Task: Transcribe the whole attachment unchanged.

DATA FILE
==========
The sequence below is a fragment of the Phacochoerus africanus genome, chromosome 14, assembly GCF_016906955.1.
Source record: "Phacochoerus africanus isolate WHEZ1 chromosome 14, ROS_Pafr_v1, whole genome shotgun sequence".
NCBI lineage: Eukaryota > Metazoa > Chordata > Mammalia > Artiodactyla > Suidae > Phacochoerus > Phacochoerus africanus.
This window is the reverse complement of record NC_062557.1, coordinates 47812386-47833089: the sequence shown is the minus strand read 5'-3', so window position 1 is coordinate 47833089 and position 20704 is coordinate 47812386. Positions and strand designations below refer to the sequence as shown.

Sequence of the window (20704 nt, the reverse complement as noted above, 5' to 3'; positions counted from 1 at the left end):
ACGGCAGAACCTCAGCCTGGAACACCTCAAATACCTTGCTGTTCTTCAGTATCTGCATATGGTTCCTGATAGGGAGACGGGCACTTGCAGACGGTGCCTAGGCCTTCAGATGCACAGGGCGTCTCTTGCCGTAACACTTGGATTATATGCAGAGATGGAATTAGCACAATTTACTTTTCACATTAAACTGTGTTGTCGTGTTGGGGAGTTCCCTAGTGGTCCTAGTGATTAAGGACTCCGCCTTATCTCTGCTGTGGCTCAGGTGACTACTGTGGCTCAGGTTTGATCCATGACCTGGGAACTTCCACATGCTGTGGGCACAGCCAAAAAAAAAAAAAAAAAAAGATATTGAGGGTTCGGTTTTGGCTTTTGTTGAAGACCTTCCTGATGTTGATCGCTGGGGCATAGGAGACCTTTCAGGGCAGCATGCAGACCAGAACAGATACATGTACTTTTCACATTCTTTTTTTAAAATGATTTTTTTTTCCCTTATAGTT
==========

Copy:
The sequence below is a fragment of the Phacochoerus africanus genome, chromosome 14, assembly GCF_016906955.1.
Source record: "Phacochoerus africanus isolate WHEZ1 chromosome 14, ROS_Pafr_v1, whole genome shotgun sequence".
NCBI lineage: Eukaryota > Metazoa > Chordata > Mammalia > Artiodactyla > Suidae > Phacochoerus > Phacochoerus africanus.
This window is the reverse complement of record NC_062557.1, coordinates 47812386-47833089: the sequence shown is the minus strand read 5'-3', so window position 1 is coordinate 47833089 and position 20704 is coordinate 47812386. Positions and strand designations below refer to the sequence as shown.

Sequence of the window (20704 nt, the reverse complement as noted above, 5' to 3'; positions counted from 1 at the left end):
ACGGCAGAACCTCAGCCTGGAACACCTCAAATACCTTGCTGTTCTTCAGTATCTGCATATGGTTCCTGATAGGGAGACGGGCACTTGCAGACGGTGCCTAGGCCTTCAGATGCACAGGGCGTCTCTTGCCGTAACACTTGGATTATATGCAGAGATGGAATTAGCACAATTTACTTTTCACATTAAACTGTGTTGTCGTGTTGGGGAGTTCCCTAGTGGTCCTAGTGATTAAGGACTCCGCCTTATCTCTGCTGTGGCTCAGGTGACTACTGTGGCTCAGGTTTGATCCATGACCTGGGAACTTCCACATGCTGTGGGCACAGCCAAAAAAAAAAAAAAAAAAAGATATTGAGGGTTCGGTTTTGGCTTTTGTTGAAGACCTTCCTGATGTTGATCGCTGGGGCATAGGAGACCTTTCAGGGCAGCATGCAGACCAGAACAGATACATGTACTTTTCACATTCTTTTTTTAAAATGATTTTTTTTTCCCTTATAGTT